Health Officials, Policymakers Should Implement HIV Prevention Measures Aimed At Older Adults
Issues such as "decreased libido are not the only problems stemmingfrom adults remaining sexually active later in life," Daniel Tietz,executive director of the AIDS Community Research Initiative of America, writes in a New York Times letter to the editor in response to a recent New England Journal of Medicine studyabout sexual behavior among older adults. According to a study releasedlast year by ACRIA, the "fastest-growing segment of the HIV-positivepopulation consists" of people over age 50, Tietz writes. He adds that33% of the almost 100,000 people living with HIV in New York City areages 50 and older. The "success" of antiretroviral drugs "makes itlikely that this group will account for the majority of people with thedisease in the next decade," Tietz writes.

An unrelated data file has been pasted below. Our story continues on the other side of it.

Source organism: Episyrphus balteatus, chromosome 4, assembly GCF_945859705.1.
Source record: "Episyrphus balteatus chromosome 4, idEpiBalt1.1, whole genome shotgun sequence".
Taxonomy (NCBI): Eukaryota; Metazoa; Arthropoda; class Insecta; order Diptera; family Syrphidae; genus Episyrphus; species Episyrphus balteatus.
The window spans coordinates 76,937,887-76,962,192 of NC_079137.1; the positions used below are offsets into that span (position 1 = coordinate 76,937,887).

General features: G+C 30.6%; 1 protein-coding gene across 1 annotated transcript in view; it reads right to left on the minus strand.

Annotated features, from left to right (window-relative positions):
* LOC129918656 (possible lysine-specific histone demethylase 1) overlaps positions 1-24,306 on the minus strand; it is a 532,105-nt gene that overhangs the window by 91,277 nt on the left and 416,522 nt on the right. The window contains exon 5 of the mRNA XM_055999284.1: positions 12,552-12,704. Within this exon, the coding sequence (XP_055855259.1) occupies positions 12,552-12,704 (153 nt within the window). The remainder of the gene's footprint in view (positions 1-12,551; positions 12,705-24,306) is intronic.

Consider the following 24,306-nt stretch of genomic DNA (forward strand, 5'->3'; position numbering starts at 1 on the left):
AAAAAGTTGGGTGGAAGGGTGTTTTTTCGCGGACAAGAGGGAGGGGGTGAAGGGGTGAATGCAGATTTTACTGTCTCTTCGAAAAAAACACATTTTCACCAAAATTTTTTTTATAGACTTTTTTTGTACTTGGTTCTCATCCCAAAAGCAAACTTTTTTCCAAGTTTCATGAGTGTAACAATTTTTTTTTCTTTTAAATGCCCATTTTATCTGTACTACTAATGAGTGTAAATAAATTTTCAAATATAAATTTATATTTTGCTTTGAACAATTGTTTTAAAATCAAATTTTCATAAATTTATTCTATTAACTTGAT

The ACRIA studyalso found that "heterosexual sex is the primary mode of HIVtransmission," with 61% of people over age 50 who contracted the virusduring the past five years "citing this form" of transmission,according to Tietz. One likely reason for this finding is that "condomsmay be viewed as unnecessary once menopause has removed the danger ofunwanted pregnancy," Tietz writes, adding that because "fewHIV-prevention resources are aimed at older adults, new infection ratescould grow."
The "aging HIV/AIDS population faces a health caresystem and social support network ill prepared to meet its needs,"according to Tietz. New York City was the first in the U.S. to "beginan HIV prevention program for older adults," Tietz writes, concluding,"It is vital that officials, policymakers and others initiate similarefforts" (Tietz, New York Times, 8/30).
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